2. Doumba-Rey (Cameroon)

Two red-throated bee-eaters.  Credit: Ondrej Prosicky/Shutterstock.
Two red-throated bee-eaters. Credit: Ondrej Prosicky/Shutterstock.

This West Central African country already had three biosphere reserves identified by UNESCO. In June 2022, a room is added. Doumba-Rey is particularly important because it is home to a large population of birds (more than 100 species identified), but also a very diverse flora. “Located in the transition zone between savannas and forests, it plays an important role in carbon sequestration and is home to iconic species including elephants”, notes UNESCO. Within this biosphere reserve, there are around sixty villages where hunters and herders live.

3. Sena Oura Biosphere Reserve (Chad)

Two Derby eland.  Credit: Tom Junek / Wikipedia.
Two Derby eland. Credit: Tom Junek / Wikipedia.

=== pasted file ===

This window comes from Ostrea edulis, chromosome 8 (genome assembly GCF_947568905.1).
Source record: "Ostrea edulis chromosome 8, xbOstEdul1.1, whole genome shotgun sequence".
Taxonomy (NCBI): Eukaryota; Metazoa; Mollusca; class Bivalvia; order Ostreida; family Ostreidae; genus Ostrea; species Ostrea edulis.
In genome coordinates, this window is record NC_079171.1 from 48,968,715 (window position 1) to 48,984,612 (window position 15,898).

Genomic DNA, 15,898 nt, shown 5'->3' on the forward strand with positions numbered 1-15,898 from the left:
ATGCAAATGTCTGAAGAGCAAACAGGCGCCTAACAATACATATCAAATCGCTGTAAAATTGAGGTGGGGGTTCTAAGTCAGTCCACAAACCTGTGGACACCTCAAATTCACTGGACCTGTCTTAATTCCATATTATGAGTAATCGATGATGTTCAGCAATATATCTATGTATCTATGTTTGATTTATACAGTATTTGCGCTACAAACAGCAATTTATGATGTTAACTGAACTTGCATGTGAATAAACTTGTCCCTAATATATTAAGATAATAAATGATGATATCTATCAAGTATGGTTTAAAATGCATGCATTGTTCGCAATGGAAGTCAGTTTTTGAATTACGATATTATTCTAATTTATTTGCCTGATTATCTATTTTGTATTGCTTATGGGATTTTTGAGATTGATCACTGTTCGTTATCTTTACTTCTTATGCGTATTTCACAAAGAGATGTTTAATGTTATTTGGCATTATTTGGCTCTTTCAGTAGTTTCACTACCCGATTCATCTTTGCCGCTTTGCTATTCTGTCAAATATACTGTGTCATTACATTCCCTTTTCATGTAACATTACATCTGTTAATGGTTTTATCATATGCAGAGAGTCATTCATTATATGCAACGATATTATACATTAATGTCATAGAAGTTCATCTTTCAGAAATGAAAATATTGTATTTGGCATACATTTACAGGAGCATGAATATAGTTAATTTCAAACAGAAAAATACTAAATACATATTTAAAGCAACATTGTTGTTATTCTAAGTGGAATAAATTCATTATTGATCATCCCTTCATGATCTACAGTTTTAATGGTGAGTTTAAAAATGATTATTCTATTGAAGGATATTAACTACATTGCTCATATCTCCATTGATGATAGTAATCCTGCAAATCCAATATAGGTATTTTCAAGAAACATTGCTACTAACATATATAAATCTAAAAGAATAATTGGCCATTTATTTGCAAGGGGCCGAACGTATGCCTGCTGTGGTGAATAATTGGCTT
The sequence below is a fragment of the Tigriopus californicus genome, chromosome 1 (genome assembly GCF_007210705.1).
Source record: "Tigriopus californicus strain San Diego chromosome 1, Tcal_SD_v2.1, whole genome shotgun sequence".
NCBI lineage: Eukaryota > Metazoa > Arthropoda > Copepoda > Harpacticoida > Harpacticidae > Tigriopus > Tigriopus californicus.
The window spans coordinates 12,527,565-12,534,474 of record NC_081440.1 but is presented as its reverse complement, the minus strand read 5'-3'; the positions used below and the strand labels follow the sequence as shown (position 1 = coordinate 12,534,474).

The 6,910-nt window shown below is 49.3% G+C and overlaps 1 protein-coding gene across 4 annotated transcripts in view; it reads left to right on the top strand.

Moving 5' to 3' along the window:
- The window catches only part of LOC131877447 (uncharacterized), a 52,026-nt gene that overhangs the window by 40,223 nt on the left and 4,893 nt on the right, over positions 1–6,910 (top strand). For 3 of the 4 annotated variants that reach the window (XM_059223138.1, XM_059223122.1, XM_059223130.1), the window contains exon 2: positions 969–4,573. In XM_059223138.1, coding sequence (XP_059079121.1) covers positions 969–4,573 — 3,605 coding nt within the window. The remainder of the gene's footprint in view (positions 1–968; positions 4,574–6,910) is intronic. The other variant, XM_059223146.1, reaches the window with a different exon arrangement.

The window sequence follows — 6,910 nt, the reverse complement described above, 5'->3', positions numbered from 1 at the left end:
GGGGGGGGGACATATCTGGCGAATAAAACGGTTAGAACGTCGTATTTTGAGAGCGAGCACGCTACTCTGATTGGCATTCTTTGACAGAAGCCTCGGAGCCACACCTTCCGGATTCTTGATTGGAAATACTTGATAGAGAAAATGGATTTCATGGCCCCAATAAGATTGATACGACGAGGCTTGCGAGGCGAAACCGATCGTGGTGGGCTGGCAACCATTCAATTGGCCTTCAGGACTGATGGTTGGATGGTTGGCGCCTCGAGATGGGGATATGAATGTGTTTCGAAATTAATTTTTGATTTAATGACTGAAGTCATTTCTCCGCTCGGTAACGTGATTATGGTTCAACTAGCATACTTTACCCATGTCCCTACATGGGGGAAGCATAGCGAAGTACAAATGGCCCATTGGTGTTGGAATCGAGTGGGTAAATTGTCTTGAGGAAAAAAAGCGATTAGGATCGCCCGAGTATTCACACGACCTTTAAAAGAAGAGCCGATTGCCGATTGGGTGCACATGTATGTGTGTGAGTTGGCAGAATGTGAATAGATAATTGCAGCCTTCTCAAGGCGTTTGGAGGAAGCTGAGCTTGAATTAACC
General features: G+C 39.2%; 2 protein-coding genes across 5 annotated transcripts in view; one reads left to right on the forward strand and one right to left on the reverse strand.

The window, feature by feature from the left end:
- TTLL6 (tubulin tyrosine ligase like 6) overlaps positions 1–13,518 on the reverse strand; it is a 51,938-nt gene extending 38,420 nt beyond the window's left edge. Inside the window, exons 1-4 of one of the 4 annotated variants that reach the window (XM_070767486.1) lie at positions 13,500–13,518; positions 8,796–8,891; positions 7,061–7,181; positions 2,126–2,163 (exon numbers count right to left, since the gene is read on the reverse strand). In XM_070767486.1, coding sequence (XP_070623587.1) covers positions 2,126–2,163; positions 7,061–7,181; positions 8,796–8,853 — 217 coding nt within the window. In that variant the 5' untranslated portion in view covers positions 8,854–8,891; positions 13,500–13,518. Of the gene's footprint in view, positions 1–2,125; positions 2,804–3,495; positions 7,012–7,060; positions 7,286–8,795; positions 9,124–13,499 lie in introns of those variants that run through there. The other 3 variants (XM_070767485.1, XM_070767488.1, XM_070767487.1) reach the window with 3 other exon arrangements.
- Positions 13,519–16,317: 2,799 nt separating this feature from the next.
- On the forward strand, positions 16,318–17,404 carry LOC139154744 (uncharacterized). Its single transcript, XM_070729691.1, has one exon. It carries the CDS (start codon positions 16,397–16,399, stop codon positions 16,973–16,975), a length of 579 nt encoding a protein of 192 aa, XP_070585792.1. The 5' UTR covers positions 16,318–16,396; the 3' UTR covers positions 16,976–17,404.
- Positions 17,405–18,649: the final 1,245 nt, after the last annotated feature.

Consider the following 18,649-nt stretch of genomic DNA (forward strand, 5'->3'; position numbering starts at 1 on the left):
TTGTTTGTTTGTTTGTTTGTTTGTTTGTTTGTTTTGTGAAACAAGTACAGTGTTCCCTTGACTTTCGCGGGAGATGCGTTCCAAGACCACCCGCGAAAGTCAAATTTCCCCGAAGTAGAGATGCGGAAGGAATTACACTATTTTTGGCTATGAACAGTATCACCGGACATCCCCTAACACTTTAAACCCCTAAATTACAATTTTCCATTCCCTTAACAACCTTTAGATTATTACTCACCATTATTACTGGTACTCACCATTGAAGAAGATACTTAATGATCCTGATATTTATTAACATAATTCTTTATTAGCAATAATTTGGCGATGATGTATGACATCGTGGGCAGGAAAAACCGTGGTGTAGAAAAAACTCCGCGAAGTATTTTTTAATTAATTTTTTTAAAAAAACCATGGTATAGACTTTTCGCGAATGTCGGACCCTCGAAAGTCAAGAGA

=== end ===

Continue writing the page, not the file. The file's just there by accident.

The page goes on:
The Sena Oura National Park was created in 2008 by the government of Chad. Located on the border with Cameroon, it has a Sudanese savannah-like ecosystem. Covering a total area of ​​173,520 hectares, these are the last intact remnants of this Sudanese savannah in Chad. Among the fauna present, we can mention derby elands, antelopes, damalisks, giraffes and elephants. “Thanks to the profusion of fertile lands and favorable agroclimatic conditions, traditional agriculture and livestock in particular guarantee the subsistence of almost 90% of the population”, says UNESCO. The region is also a producer of honey and shea oil.

4. Dedoplistskaro (Georgia)

Aerial view of beautiful textures and hills in Vashlovani National Park.  Credit: Microscope / Shutterstock.
Aerial view of beautiful textures and hills in Vashlovani National Park. Credit: Microscope / Shutterstock.